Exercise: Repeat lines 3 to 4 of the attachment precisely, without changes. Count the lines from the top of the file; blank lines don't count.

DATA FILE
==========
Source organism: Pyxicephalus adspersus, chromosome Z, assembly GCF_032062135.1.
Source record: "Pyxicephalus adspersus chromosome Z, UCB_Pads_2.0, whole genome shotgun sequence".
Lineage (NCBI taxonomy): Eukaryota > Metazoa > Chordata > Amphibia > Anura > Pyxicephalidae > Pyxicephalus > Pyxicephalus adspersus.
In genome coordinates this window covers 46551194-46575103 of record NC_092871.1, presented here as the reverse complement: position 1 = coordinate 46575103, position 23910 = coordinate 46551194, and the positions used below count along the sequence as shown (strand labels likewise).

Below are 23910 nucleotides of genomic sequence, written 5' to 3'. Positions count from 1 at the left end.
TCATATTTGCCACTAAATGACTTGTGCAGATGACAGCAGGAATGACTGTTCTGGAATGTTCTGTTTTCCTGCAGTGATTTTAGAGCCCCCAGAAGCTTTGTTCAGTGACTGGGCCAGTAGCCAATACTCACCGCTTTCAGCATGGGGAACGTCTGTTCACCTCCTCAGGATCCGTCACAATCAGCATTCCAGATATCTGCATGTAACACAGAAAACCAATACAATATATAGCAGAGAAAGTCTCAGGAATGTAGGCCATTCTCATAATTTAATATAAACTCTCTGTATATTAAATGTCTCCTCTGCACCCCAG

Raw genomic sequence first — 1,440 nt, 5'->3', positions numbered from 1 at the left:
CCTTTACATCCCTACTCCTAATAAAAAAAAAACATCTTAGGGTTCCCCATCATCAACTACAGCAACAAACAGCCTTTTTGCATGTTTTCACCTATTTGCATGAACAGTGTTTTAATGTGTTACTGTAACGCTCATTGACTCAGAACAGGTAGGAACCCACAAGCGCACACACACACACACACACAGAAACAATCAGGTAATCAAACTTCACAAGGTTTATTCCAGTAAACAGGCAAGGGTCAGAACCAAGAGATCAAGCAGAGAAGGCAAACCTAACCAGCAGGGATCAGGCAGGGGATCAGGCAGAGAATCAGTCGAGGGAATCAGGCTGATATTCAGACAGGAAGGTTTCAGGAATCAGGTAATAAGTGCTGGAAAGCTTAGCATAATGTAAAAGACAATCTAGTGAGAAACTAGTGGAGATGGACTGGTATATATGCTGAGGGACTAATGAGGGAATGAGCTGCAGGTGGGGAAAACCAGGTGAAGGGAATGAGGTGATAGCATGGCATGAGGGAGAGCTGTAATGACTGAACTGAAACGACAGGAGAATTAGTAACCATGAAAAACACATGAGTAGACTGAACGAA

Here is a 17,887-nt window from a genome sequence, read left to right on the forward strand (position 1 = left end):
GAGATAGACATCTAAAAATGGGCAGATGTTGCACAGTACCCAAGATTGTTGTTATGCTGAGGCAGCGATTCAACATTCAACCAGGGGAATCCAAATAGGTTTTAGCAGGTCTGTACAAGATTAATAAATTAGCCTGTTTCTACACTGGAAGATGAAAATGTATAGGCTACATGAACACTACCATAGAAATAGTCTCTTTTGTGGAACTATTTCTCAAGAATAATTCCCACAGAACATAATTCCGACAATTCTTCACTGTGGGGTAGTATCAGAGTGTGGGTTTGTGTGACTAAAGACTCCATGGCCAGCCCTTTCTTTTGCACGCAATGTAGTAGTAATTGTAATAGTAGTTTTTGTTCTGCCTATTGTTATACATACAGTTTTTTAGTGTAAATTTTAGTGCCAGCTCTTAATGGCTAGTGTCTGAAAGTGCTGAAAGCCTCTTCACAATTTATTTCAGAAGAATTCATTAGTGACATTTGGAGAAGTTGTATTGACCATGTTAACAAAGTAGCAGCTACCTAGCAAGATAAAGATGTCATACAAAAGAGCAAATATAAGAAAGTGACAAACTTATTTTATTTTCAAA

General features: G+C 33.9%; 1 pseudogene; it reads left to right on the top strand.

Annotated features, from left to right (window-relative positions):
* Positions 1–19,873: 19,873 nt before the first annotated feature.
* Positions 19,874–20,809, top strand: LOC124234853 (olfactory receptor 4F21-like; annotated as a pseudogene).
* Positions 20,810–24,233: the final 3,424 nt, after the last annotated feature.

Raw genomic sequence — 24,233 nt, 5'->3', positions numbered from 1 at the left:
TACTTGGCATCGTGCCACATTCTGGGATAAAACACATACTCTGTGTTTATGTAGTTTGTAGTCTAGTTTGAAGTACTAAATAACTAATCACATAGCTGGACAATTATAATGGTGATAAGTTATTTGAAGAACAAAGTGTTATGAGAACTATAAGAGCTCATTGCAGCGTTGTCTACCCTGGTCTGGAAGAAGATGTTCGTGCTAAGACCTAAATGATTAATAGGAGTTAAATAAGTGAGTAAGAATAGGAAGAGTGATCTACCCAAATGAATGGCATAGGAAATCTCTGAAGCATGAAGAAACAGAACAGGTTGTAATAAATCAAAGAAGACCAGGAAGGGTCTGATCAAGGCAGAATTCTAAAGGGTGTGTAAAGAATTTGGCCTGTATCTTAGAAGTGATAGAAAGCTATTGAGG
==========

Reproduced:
Lineage (NCBI taxonomy): Eukaryota > Metazoa > Chordata > Amphibia > Anura > Pyxicephalidae > Pyxicephalus > Pyxicephalus adspersus.
In genome coordinates this window covers 46551194-46575103 of record NC_092871.1, presented here as the reverse complement: position 1 = coordinate 46575103, position 23910 = coordinate 46551194, and the positions used below count along the sequence as shown (strand labels likewise).